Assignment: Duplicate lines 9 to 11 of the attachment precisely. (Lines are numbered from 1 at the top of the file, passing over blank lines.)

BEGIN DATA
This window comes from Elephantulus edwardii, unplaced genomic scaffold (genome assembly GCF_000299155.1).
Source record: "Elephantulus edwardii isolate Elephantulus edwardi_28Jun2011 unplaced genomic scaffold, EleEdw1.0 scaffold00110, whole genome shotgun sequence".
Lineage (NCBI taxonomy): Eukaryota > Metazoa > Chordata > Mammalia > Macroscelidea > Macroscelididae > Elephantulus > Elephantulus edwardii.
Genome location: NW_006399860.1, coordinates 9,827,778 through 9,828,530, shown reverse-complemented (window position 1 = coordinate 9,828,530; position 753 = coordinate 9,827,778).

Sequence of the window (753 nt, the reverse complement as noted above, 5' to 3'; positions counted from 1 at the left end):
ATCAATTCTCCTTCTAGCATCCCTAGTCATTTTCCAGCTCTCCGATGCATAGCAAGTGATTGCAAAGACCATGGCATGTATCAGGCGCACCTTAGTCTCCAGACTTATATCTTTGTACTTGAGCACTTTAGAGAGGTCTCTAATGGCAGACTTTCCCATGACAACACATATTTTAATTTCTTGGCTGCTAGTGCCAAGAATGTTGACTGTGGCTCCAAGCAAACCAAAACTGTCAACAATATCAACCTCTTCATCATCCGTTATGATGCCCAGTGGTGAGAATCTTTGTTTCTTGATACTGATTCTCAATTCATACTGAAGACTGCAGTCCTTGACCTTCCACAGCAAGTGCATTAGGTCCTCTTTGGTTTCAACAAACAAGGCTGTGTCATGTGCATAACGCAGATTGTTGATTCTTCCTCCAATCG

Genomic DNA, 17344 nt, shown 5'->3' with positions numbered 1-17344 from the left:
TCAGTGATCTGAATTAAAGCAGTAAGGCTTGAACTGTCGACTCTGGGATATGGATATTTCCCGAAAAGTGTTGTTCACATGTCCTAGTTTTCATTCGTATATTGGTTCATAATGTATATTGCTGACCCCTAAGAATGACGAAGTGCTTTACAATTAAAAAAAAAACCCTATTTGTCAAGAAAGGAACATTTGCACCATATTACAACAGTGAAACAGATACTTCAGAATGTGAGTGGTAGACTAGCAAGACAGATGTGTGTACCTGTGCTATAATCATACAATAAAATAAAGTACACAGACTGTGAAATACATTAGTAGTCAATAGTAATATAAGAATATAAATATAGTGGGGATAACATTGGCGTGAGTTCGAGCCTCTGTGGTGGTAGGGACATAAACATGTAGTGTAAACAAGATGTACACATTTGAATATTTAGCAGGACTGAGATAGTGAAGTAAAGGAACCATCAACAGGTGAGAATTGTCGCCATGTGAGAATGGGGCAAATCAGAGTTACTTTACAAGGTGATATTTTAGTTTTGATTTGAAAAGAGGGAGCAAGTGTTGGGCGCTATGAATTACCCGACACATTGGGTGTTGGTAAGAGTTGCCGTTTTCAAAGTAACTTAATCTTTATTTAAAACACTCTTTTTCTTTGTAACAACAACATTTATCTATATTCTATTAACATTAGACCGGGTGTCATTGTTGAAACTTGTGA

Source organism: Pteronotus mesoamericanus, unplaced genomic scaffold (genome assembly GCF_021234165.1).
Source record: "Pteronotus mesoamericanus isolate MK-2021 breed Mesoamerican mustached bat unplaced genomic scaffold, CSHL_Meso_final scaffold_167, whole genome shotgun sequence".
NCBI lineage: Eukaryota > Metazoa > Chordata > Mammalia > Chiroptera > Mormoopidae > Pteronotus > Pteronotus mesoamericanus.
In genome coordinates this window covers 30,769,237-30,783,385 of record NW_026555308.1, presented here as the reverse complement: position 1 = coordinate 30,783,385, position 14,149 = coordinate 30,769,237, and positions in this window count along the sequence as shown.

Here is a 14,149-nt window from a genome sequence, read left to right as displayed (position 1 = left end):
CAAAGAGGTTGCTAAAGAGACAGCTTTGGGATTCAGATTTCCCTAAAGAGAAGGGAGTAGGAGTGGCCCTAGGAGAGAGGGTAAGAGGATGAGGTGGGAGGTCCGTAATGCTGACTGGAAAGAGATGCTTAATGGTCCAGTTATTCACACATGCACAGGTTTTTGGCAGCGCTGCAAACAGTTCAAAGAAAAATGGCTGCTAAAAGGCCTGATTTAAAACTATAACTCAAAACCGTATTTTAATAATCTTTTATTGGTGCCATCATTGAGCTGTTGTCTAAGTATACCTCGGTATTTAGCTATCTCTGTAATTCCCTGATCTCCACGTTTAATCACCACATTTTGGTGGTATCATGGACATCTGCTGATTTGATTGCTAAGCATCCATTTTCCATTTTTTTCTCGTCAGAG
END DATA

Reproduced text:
Source organism: Pteronotus mesoamericanus, unplaced genomic scaffold (genome assembly GCF_021234165.1).
Source record: "Pteronotus mesoamericanus isolate MK-2021 breed Mesoamerican mustached bat unplaced genomic scaffold, CSHL_Meso_final scaffold_167, whole genome shotgun sequence".
NCBI lineage: Eukaryota > Metazoa > Chordata > Mammalia > Chiroptera > Mormoopidae > Pteronotus > Pteronotus mesoamericanus.